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Social and Solidarity Economy to change the way our societies produce and consume goods and services

In November 2021, the International Training Center of the ILO in Turin carried out the twelfth edition of the Academy on Social and Solidarity Economy (SSE); entitled “Building back better: the role of the Social and Solidarity Economy in a people-centred and planet-sensitive recovery“. All this was possible thanks to the Portuguese government and CASES (Cooperativa Antonio Sergio para la Economia Social), in collaboration with ILO Geneva.

It was the first virtual edition and, despite many difficulties, a success. We would have loved to be physically present in one of the many beautiful cities Portugal has to offer, however, the pandemic generated by COVID-19 did not allow for this to happen.

My personal experience with the ILO SSE Academies dates back to 2010, when I was asked to coordinate the writing workshop for a reader that would serve as the basis for an SSE-related experience exchange event to be held at the end of that year. I was then asked to coordinate the writing workshop in the summer of 2010, a workshop attended by well-known SSE experts from various parts of the world, such as Bénédicte Fonteneau[1], Nancy Neamtan[2], Fredrick Wanyama[3], Leandro Pereira Morais[4], Mathieu de Poorter[5] and Jan Olsson[6].

It was a challenge that, thanks to teamwork, professionalism and dedication of the various actors involved, laid the groundwork for the realization of the first Academy. The result of the workshop was the first Reader “Social and Solidarity Economy” which turned out to be a very useful tool and remains in many ways an insightful and interesting read.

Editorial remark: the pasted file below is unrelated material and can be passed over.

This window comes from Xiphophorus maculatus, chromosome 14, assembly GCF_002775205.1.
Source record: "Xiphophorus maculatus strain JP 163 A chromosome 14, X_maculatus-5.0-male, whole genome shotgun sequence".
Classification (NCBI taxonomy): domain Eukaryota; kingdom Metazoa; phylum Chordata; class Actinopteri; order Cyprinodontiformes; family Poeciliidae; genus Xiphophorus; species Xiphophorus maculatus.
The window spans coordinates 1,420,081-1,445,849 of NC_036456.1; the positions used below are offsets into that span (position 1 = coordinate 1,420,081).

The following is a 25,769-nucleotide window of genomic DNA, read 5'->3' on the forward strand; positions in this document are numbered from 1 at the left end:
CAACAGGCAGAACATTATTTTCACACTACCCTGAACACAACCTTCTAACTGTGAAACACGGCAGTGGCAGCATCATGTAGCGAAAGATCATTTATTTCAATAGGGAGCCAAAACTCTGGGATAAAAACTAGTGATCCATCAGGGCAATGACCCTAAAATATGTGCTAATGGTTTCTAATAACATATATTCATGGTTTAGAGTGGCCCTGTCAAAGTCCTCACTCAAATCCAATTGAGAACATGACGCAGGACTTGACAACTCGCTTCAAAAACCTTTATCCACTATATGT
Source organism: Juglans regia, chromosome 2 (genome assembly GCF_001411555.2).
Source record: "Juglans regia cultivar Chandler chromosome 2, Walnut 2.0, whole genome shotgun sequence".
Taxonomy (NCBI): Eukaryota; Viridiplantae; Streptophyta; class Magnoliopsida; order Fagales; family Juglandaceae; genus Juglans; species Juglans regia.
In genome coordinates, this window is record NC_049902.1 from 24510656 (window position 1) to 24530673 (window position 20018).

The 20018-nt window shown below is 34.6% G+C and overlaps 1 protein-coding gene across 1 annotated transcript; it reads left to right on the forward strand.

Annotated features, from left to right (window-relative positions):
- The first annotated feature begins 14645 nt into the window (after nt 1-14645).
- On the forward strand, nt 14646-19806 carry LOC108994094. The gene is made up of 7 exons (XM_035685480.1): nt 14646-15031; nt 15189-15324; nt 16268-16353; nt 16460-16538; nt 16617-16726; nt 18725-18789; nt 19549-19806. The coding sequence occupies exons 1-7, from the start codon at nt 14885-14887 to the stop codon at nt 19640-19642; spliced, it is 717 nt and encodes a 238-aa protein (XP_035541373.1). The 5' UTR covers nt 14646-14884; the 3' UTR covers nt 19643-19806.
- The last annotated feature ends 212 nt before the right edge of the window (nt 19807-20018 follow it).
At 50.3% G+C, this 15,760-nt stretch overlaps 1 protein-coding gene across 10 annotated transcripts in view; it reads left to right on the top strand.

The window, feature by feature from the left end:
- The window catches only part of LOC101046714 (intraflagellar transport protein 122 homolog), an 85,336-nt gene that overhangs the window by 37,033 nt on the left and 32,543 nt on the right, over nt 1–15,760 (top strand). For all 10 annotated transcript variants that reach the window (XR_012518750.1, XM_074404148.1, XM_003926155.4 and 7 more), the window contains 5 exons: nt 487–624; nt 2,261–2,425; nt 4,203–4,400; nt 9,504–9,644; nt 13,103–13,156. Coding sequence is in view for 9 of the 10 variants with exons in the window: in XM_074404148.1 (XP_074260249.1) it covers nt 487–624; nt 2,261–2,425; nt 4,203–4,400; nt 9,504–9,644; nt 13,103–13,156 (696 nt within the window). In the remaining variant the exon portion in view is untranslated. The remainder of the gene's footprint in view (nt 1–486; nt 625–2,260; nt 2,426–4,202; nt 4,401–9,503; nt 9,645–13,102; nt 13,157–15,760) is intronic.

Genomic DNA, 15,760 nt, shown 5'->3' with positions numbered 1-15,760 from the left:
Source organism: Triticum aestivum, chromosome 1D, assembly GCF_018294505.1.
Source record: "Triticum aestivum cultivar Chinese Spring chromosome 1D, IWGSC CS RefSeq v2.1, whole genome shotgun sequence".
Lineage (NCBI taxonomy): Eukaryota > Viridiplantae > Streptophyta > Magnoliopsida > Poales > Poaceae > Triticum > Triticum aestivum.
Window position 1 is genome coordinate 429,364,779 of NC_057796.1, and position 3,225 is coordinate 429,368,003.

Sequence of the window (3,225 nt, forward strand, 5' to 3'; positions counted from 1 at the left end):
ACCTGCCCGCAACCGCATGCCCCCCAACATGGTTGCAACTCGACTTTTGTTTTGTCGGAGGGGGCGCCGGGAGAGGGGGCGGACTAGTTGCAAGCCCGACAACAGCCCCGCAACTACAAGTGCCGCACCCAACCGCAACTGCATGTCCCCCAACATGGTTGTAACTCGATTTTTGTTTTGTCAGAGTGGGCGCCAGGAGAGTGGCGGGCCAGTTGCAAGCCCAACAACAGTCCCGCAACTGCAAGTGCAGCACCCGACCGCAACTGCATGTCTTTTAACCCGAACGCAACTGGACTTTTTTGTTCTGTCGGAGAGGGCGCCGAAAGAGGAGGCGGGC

In October 2010, the first ILO SSE Academy was held on the campus of CIT-ILO in Turin: an unforgettable experience that marked the way for the eleven editions that followed.

On this occasion we organized, among other things, a convivial dinner among all the participants, experts and staff involved in the organization. At the table assigned to me, to my right sat one of the most recognized academics in Europe in the field of social economy. I had heard of him but had never met him until then, which was not strange as I had lived and worked abroad for the previous twenty years. He was Carlo Borzaga, a professor at the University of Trento, with whom I began a conversation that went on throughout dinner. The energy, competence, availability and enthusiasm of Prof. Borzaga deeply impressed me and since then I have never stopped reading his work. Over the years we have kept in touch and collaborated intensely and fruitfully with EURICSE, the Research Center of which he is president.

For ILO, whose task is to offer its constituents guidance on how to promote the creation of decent work and more inclusive and sustainable societies, academic input is crucial. Indeed, it is in the Universities and Research Centers where the rigorous collection, systematization and critical evaluation of data and information necessary for policy design and evaluation takes place. I believe that the success of the ILO Academies is also due to the alliance with universities and research centres. An example of this has been the collaboration with CIRIEC, which has provided an important contribution to all 12 editions carried out.